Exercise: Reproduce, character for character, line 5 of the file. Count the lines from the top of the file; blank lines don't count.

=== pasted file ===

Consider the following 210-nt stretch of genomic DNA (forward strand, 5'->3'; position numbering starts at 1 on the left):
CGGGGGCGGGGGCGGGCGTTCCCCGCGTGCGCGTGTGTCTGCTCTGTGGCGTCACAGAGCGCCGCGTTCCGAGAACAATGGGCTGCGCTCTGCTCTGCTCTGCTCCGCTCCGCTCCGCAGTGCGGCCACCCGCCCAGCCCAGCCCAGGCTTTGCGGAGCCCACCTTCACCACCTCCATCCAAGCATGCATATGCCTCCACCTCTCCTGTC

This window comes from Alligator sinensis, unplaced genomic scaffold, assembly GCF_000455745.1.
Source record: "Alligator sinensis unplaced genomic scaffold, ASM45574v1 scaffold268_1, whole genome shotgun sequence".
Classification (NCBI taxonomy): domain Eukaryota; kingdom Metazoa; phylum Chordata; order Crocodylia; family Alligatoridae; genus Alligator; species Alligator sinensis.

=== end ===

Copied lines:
Classification (NCBI taxonomy): domain Eukaryota; kingdom Metazoa; phylum Chordata; order Crocodylia; family Alligatoridae; genus Alligator; species Alligator sinensis.